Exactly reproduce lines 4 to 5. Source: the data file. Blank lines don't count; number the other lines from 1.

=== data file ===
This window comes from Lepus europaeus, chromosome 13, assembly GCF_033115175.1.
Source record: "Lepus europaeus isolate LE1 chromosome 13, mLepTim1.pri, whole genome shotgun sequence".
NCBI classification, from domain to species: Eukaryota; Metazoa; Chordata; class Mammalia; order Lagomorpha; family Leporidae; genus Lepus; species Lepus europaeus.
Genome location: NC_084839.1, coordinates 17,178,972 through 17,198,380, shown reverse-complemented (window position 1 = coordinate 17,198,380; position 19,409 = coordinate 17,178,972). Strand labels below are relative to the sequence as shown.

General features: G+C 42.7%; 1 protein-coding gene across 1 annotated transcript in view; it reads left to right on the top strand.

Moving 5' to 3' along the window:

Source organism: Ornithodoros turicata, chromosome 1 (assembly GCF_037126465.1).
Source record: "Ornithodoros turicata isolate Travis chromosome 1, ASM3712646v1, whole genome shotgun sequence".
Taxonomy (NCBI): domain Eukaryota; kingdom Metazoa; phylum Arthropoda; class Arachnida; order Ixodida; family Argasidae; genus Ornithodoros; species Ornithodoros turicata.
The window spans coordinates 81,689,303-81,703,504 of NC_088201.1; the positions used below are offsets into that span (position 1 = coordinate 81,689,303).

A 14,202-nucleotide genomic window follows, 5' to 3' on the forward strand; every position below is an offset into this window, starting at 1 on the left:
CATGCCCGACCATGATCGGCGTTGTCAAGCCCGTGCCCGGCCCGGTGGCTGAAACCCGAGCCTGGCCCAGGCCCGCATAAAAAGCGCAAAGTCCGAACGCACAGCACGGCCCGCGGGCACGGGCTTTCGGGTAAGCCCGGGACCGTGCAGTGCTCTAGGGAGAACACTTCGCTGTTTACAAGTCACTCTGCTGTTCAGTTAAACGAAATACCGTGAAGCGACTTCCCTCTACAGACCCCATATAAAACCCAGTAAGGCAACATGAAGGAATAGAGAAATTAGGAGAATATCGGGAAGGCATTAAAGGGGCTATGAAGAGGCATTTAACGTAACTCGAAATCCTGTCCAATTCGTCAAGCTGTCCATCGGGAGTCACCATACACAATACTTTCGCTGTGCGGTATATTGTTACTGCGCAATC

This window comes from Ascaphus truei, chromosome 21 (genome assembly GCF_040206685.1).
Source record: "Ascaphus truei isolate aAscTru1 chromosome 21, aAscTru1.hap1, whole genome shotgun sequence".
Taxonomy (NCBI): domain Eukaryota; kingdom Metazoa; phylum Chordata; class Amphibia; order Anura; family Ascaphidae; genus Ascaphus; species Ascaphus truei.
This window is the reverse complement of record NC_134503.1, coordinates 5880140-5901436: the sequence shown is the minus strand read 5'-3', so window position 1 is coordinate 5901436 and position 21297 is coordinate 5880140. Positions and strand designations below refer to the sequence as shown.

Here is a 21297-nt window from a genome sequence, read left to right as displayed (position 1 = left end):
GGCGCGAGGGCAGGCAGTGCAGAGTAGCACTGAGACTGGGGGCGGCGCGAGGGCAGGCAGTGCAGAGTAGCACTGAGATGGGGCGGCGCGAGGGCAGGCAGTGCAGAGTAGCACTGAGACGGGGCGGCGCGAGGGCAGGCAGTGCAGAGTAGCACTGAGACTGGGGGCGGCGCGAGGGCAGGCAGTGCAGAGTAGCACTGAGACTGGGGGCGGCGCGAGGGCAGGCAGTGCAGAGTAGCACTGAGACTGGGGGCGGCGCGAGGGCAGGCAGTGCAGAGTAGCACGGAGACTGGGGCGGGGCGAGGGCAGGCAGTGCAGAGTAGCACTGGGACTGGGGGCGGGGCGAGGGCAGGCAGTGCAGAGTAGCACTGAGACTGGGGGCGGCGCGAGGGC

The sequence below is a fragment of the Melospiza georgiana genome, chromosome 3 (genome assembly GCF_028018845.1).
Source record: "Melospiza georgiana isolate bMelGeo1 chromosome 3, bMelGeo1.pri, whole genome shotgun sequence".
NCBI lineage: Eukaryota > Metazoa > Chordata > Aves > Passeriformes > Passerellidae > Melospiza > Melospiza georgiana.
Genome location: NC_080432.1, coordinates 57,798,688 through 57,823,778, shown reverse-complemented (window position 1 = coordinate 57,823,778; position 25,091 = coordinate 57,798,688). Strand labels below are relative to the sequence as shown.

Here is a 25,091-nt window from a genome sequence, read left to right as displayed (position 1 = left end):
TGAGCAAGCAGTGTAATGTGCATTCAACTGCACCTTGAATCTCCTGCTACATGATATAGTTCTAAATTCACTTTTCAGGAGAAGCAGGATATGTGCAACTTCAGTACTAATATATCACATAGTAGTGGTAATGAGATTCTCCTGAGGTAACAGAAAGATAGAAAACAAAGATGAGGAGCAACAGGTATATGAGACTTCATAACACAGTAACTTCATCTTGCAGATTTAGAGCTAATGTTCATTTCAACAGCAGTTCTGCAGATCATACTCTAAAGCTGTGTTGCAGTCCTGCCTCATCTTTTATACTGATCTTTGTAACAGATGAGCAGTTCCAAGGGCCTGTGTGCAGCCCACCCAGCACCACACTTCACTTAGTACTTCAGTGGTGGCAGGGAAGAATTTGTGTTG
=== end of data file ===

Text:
Genome location: NC_084839.1, coordinates 17,178,972 through 17,198,380, shown reverse-complemented (window position 1 = coordinate 17,198,380; position 19,409 = coordinate 17,178,972). Strand labels below are relative to the sequence as shown.

General features: G+C 42.7%; 1 protein-coding gene across 1 annotated transcript in view; it reads left to right on the top strand.